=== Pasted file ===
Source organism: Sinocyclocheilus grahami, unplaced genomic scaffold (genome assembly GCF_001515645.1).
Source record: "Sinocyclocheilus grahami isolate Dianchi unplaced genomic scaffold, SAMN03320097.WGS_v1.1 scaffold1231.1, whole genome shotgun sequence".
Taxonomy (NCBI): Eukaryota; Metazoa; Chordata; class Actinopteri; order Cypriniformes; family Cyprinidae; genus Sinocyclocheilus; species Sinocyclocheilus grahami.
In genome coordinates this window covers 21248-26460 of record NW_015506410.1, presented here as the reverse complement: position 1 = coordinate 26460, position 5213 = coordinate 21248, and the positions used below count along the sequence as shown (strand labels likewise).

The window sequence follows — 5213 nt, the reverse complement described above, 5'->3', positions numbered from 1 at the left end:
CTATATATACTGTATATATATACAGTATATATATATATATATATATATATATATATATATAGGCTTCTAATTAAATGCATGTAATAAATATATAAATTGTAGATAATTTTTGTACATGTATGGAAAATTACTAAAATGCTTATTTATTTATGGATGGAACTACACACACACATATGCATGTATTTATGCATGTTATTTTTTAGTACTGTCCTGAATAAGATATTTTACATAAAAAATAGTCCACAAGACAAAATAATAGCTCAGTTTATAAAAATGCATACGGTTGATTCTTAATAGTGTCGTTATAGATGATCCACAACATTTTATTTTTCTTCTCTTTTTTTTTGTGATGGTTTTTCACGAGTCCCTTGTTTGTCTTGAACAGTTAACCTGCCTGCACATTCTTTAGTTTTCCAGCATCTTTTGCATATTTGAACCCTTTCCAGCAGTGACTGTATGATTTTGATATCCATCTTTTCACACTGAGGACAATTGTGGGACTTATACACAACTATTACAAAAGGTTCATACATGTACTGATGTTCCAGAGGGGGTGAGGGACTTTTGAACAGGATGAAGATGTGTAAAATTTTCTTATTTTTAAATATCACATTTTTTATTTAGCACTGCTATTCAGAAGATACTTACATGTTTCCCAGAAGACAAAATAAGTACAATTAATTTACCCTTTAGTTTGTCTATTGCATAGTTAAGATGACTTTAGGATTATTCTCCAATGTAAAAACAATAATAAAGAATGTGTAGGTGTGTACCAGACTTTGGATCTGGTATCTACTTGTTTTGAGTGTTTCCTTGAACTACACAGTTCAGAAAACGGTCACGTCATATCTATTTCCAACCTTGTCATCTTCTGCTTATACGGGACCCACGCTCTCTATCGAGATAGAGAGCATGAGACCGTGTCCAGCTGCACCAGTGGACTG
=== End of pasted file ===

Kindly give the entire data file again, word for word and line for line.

Source organism: Sinocyclocheilus grahami, unplaced genomic scaffold (genome assembly GCF_001515645.1).
Source record: "Sinocyclocheilus grahami isolate Dianchi unplaced genomic scaffold, SAMN03320097.WGS_v1.1 scaffold1231.1, whole genome shotgun sequence".
Taxonomy (NCBI): Eukaryota; Metazoa; Chordata; class Actinopteri; order Cypriniformes; family Cyprinidae; genus Sinocyclocheilus; species Sinocyclocheilus grahami.
In genome coordinates this window covers 21248-26460 of record NW_015506410.1, presented here as the reverse complement: position 1 = coordinate 26460, position 5213 = coordinate 21248, and the positions used below count along the sequence as shown (strand labels likewise).

The window sequence follows — 5213 nt, the reverse complement described above, 5'->3', positions numbered from 1 at the left end:
CTATATATACTGTATATATATACAGTATATATATATATATATATATATATATATATATATAGGCTTCTAATTAAATGCATGTAATAAATATATAAATTGTAGATAATTTTTGTACATGTATGGAAAATTACTAAAATGCTTATTTATTTATGGATGGAACTACACACACACATATGCATGTATTTATGCATGTTATTTTTTAGTACTGTCCTGAATAAGATATTTTACATAAAAAATAGTCCACAAGACAAAATAATAGCTCAGTTTATAAAAATGCATACGGTTGATTCTTAATAGTGTCGTTATAGATGATCCACAACATTTTATTTTTCTTCTCTTTTTTTTTGTGATGGTTTTTCACGAGTCCCTTGTTTGTCTTGAACAGTTAACCTGCCTGCACATTCTTTAGTTTTCCAGCATCTTTTGCATATTTGAACCCTTTCCAGCAGTGACTGTATGATTTTGATATCCATCTTTTCACACTGAGGACAATTGTGGGACTTATACACAACTATTACAAAAGGTTCATACATGTACTGATGTTCCAGAGGGGGTGAGGGACTTTTGAACAGGATGAAGATGTGTAAAATTTTCTTATTTTTAAATATCACATTTTTTATTTAGCACTGCTATTCAGAAGATACTTACATGTTTCCCAGAAGACAAAATAAGTACAATTAATTTACCCTTTAGTTTGTCTATTGCATAGTTAAGATGACTTTAGGATTATTCTCCAATGTAAAAACAATAATAAAGAATGTGTAGGTGTGTACCAGACTTTGGATCTGGTATCTACTTGTTTTGAGTGTTTCCTTGAACTACACAGTTCAGAAAACGGTCACGTCATATCTATTTCCAACCTTGTCATCTTCTGCTTATACGGGACCCACGCTCTCTATCGAGATAGAGAGCATGAGACCGTGTCCAGCTGCACCAGTGGACTG